Friday, 29 July 2011

Why Photography?

I am currently doing Kat Sloma's photography course Finding your Eye.  One of the questions raised asks 'why do you take photographs?'  It seemed like such a simple question until I started thinking about it in detail.

For me, taking natural photographs of my daughter and our family, capturing her childhood and those family moments which are so special but so easily forgotten was the primary reason that I picked up a camera - and then wanted to get better at it.

But it's a funny thing, now that I have picked up my camera, I want to photograph everything.  Even the mundane and everyday can take on new significance and interest when viewed through the lens.  It seems to me that it's not what you're looking at but how you're looking at it and I want to challenge myself to really look and see the things around me in a more creative way.

In my initial assessment of 'why photography?' I did not consider the creative aspect of photography at all.  I considered the recording of moments and memories as the main driving force.  Yet on reflection, the creative aspect of photography is absolutely fascinating to me.  I read books and peruse photography sites hungry to see other people's interpretation of objects and events and I want to be able to present my vision of things too. 

I still find the technical side of photography tricky and a bit scary.  But to be honest, a fuzzy photo of my daughter's birthday party is going to be as cherished as a technically perfect one (cherished, though perhaps not displayed!).  I'd rather have the shot than miss it because I'm fiddling with my camera.  That's not to say I don't want to learn the technical side, but I don't want to be so intimidated by it that I end up never taking, or showing, any of my photos.    Photography, like all art, is subjective.  I don't want the 'rules'  to interfere with my enjoyment of the process.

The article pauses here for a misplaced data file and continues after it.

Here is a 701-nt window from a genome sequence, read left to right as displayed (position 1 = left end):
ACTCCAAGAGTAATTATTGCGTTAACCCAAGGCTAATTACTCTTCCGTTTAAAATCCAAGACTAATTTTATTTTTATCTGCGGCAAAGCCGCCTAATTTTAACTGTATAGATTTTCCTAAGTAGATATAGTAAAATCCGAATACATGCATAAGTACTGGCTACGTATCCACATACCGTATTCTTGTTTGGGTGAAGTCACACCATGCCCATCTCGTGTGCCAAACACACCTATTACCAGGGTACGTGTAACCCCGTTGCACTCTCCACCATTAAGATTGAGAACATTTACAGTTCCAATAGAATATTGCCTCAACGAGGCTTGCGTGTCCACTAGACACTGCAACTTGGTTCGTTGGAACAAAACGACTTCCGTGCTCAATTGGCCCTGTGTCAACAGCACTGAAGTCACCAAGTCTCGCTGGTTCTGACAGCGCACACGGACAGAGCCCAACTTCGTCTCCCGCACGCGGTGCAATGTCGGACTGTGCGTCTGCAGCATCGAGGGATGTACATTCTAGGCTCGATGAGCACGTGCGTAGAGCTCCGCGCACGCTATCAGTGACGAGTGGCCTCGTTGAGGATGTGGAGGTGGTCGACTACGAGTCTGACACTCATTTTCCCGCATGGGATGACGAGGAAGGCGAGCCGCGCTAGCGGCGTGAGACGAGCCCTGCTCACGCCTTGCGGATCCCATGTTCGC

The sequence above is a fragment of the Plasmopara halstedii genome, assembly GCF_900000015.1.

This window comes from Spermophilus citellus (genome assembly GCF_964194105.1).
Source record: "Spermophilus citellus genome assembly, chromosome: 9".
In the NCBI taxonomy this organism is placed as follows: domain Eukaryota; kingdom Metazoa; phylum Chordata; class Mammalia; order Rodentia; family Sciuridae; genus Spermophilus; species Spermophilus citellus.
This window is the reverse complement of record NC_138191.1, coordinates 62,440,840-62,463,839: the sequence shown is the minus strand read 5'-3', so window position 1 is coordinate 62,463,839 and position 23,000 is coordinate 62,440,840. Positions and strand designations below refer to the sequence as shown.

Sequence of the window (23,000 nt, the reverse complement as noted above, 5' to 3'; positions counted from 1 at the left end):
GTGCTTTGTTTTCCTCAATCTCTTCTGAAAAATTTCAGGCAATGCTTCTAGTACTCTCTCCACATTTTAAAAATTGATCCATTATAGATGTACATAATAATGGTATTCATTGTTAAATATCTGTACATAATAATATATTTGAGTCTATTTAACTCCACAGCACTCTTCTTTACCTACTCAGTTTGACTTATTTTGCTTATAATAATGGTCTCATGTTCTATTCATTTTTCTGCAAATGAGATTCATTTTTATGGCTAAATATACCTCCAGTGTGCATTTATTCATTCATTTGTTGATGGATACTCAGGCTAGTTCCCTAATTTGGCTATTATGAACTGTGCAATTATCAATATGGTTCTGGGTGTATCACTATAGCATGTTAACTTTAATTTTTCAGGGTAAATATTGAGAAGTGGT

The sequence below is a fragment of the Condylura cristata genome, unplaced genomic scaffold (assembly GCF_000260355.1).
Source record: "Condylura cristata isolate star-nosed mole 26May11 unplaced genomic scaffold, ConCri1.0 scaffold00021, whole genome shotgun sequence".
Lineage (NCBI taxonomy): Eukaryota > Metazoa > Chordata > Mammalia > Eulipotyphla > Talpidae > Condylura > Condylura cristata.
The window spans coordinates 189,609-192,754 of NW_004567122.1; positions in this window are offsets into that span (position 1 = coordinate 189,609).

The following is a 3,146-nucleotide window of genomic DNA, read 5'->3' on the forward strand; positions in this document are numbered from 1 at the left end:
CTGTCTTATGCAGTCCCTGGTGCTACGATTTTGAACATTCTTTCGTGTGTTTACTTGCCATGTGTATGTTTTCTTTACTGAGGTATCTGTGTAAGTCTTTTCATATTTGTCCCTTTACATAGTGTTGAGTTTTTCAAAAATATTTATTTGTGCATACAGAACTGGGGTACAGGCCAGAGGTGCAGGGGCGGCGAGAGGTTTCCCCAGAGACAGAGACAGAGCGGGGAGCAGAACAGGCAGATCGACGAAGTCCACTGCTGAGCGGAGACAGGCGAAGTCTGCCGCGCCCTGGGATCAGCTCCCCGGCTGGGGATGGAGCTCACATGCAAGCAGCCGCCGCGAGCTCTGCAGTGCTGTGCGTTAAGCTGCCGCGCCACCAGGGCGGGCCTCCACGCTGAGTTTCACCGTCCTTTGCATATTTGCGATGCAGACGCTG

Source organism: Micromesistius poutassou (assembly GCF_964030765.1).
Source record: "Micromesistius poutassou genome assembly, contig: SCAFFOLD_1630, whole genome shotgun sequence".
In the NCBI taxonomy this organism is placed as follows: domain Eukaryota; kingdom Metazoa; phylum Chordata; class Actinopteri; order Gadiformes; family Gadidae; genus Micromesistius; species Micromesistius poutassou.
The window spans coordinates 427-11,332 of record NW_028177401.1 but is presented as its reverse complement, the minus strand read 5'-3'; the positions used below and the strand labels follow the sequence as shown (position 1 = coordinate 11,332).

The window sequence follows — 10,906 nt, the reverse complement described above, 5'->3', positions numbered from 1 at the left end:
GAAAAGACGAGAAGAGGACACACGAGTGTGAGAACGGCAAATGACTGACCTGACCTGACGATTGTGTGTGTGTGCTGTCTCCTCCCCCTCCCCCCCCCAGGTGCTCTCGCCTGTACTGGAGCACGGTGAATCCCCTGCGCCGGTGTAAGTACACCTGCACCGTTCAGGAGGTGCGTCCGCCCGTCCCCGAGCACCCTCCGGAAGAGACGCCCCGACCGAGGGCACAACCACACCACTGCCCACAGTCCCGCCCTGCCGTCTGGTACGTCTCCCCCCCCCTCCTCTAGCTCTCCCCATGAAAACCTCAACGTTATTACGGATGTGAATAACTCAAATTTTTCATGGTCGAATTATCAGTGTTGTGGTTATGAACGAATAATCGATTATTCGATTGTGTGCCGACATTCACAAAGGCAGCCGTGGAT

I couldn't imagine my blog without photos (isn't it ironic there are none in this post!).  They are part of my life and my story and part of the reason I set my blog up was to encourage myself to go out and take more photos.  I have much to learn and discover but I think everyone sees the world in a unique way.  I hope I can discover my uniqueness and have some fun along the way.


  1. Love, love, love your words. I wonder how many of us pick up our cameras to capture our children's growth and then find so much more. I too am mostly interested in the creative side of things. I look forward to seeing more of your images and words in the class. Thank you for sharing!

  2. I loved this: "'s not what you're looking at but how you're looking at it..." I think that may be the key to what gives each one of us our own unique photographic eye. Learning to capture what I see the way I see it, so someone else can see it too...that's what I want and hope for. ~Lee

  3. Hello:
    Yes it is rather odd that a post about photography should carry no pictures but that, in a rather strange way, adds to its interest. Or at least, we feel, in this particular case.

    Our own experiences with a camera are very limited having acquired one for the first time when we started our own blog in April of this year. But, included among our friends are the garden photographers Andrew Lawson, Clive Nichols and Gary Rogers from whom we have not so much learnt as have seen professional photography in action. Most interesting.


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